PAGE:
Decision of paying extra premium on purchase sometimes proves wrong when dividend declared is less then the expected price but market is all about analysis and applications of past experiences to predict the future.

  • The ex dividend date is an important date and the dividend goes to the person who holds the shares in his name on that date. A person who wants to have the advantage of dividend has to buy the share before that date and if he buys after that date he loses the dividend but gets the shares at a reduced price. This is the reason that there is a difference in the share price between the before and after price of the stock by exactly the amount of the dividend.

    The interesting thing to note is that people are buying the share before the ex dividend date to earn that dividend and no one will buy them the next day at the same price when the advantage has gone to the original holder.

    Not only dividend same thing happens in case of ex right or ex bonus dates whenever a company announces right share or bonus share.

    Let me explain it with an example of a bonus share announced by a company in the ratio 1:5 ratio (1 bonus share for each 5 held). So if the share price before the ex bonus date was Rs 600 then after this date it would come down to (5 x 600)/6 = 500.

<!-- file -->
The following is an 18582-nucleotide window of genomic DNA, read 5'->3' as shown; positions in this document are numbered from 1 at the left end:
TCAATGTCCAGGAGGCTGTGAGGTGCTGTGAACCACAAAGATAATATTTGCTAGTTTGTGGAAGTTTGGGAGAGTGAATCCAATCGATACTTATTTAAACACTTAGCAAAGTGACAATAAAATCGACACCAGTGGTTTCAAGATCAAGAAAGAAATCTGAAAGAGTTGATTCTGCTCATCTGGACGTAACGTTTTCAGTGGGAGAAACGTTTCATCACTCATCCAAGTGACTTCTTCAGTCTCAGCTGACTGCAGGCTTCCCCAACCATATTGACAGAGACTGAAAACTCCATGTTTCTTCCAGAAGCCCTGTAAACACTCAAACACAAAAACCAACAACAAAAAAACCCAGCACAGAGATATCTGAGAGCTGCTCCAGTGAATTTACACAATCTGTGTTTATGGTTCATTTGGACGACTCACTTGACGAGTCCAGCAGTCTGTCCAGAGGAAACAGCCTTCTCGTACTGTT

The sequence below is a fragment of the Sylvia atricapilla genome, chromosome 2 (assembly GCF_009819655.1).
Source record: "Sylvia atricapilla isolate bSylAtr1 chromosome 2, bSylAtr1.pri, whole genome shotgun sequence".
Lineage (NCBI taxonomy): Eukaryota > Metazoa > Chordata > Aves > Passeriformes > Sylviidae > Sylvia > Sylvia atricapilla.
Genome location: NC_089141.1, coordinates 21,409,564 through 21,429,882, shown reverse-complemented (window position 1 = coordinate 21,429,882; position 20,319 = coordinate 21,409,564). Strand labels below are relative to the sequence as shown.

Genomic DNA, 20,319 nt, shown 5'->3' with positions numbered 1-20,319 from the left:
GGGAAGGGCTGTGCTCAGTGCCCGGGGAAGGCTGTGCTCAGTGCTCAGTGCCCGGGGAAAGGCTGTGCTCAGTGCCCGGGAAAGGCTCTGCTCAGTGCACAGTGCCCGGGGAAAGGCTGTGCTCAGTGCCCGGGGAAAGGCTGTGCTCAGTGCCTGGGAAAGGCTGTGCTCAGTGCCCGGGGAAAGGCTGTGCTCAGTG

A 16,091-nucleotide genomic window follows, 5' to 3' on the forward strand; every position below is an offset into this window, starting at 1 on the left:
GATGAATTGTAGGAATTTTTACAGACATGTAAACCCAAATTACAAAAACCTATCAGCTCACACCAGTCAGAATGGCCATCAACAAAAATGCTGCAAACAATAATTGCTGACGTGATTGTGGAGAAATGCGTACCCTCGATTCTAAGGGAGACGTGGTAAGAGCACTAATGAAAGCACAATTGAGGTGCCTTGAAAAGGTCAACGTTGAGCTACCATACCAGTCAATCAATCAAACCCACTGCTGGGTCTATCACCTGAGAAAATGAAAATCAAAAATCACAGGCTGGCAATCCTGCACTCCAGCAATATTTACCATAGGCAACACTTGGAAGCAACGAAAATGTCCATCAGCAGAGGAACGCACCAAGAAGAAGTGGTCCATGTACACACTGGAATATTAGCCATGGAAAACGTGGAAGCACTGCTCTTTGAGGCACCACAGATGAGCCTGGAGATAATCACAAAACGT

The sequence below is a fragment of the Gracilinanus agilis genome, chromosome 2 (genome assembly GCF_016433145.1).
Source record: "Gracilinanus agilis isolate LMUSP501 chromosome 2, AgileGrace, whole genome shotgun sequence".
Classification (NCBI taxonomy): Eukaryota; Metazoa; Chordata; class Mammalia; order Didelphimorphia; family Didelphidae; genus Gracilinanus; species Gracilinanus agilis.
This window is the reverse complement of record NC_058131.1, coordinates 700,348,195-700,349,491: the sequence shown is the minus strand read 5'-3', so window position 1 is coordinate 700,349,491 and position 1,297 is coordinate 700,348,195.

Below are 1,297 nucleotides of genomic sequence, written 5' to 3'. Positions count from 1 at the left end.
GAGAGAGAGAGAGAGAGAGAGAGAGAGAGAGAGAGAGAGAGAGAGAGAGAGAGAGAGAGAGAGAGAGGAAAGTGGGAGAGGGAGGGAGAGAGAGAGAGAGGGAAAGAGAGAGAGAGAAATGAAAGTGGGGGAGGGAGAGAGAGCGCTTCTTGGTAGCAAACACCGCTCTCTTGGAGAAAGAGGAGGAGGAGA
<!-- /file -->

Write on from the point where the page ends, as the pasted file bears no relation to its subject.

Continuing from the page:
So the advantage of getting bonus shares will be only to those who have the shares in their name by the ex bonus date.

    It seems logical also as no one can have dual benefits and date is the crucial factor in deciding that.

    Knowledge is power.

  • Stock prices normally fall after the declaration of the dividend since the company is utilising as a part of the reserved resources and cash balance for the payment of dividends which is to be paid along along with it. Due to such an operation, accumulated profit is likely to erode to the extent of dividend payout.
    However, there is a lot more apart from it. Dividends are declared in the company board meeting generally on the day of Annual/ Quarterly results. A future date is finalised when all the shareholders on that record date are entitled to enjoy dividends since the record dates are indicative of future results and not for the past. The market can buy all the shares of the company in such a way that they become the shareholders of the company by the record date. You may witness that on the event of declaration of the dividends, the buying activities are on the rise thereby pushing up the prices.